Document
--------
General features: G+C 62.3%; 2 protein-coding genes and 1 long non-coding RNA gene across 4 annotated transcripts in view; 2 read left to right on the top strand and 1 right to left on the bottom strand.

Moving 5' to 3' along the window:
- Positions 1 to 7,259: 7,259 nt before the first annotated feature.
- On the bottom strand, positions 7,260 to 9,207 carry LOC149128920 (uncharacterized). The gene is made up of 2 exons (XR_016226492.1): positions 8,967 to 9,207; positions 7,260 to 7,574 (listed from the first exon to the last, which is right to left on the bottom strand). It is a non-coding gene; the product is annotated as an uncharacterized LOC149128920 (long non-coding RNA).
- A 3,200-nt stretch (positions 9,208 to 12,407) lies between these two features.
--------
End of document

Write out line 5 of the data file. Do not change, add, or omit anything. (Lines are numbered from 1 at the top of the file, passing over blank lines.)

- A 3,200-nt stretch (positions 9,208 to 12,407) lies between these two features.